Whether sifting through sand, or scrambling over a rocky shore, it's about finding treasures in every day. 

Got Out Crick Fishin'

Today I got my priorities straight. Never have I heard of anyone on their death bed lamenting, “I should have balanced the checkbook every month,” or “The failure of my life is that I didn’t keep the cupboards organized.” So I crawled out from under my winter rock to go fishing, and it was good.

In an effort to not be overly organized I threw a little gear together and made sure not to check if the knife was sharp. This was intended as a shakedown outing, so I picked an easy spot on the Thorne River. Easy meaning that it was a one minute walk from the truck to the river, and there didn’t appear to be too many obstacles in the water. Fish may love being near logs and rocks, but I needed to practice a little in fairly open water.

 After five or so years of not seriously crick fishin’ it took a few casts for my hands to remember the moves, and then to sort out the difference between the feel of bumping through weeds and the tugging of a trout. As the rhythm seeped into my arms I relaxed into the environment.  The river swept concerns away, and an hour of sunshine turned up the color. Wind shushed through the trees, breaking free and scattering cat’s paws across the water. Two Canada geese flew over, honking to each other with every wingbeat.

I had hoped that steelhead would be on the dinner menu. It wasn’t to be, though, and I was happy with a few of the abundant Dolly Varden. Nothing big, just fourteen-inch-long silvery char with light pink spots speckled down their sides. I clean them quickly, cook them the same day, and they make a good meal. Put a light smoke on them before cooking and they make a great meal.

A fly fisherman in the Thorne River on Prince of Wales Island.

A fly fisherman in the Thorne River on Prince of Wales Island.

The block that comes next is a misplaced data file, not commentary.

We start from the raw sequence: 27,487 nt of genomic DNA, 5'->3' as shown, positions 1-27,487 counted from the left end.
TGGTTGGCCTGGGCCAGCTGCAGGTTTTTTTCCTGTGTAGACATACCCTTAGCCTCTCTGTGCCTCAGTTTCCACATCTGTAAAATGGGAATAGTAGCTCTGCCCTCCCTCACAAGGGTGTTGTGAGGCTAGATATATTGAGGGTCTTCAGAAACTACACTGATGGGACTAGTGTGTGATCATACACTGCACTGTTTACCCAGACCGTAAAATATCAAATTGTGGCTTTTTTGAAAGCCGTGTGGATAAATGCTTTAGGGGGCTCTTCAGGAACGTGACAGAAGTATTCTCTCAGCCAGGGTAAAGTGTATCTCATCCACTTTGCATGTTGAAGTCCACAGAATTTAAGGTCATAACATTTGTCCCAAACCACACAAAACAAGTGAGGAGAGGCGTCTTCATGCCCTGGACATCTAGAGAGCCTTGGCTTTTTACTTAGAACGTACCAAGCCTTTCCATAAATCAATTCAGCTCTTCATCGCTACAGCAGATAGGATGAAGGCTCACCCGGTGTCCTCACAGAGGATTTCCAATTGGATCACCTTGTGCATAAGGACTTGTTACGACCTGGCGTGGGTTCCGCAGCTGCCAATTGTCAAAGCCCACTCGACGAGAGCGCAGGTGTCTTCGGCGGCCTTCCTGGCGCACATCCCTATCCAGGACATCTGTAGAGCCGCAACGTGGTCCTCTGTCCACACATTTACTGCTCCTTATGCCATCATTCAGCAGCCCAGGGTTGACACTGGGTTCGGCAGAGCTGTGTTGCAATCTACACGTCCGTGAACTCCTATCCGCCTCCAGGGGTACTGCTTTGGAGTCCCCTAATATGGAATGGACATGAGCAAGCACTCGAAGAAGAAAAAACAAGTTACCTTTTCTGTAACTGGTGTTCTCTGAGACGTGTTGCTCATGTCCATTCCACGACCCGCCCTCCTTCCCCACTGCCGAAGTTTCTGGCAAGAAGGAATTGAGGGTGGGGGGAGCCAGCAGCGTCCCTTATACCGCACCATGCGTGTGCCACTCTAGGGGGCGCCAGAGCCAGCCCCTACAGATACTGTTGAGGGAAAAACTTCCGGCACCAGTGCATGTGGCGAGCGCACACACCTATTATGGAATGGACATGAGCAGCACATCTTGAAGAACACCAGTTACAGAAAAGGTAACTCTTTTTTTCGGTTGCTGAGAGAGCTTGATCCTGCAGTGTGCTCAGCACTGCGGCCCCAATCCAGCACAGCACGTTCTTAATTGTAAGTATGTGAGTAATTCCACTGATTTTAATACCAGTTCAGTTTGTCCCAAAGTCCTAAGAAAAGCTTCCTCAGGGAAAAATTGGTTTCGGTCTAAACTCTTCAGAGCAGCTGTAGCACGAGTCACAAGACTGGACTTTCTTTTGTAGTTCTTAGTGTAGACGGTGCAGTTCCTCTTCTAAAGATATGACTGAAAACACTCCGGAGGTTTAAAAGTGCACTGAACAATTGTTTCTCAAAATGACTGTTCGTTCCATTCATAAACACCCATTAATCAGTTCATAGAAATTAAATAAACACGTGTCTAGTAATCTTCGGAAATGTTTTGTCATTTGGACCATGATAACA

I use spincasting gear, but occasionally watch fly fishermen to see if that is something that I want to learn. Some of it looks okay, but I don’t think that I would ever reach the pinnacle of competency; when fly fishing becomes so natural and effortless that you can smoke a cigar while fly fishing in the rain.

Yes, a little rain shower came through.

This fisherman nodded approval when I hand signaled a request to photograph him. Thank you, Fly Fisherman!

Pixee spoons are pretty popular around here.

I just don’t know if I could take up smoking cigars. Plus standing thigh high in cold water would dampen my mood.

There is a grace to flyfishing, though. It is process driven; an artform, from the delicate, meditative work of tying flies, to perfecting the sweeping cast, to dancing with a fish connected by the barest thread of a line.

Fishing itself has always been product driven for me: catch the fish, bring it in quickly to minimize suffering, clean it right away to maintain table quality. Happily all of that happens in the surroundings that I love.

Luckily I didn't hang any gear in trees. It has happened in the past, though!

There was time to go for a little walk. Some lovely ornaments adorned the trees; a celebration of summer!

The one below is my favorite.

I'll get out fishing again, and get some pictures of the rivers and the fish to share with you. I need to go find the knife sharpener first, though.

Alaska Beachcomber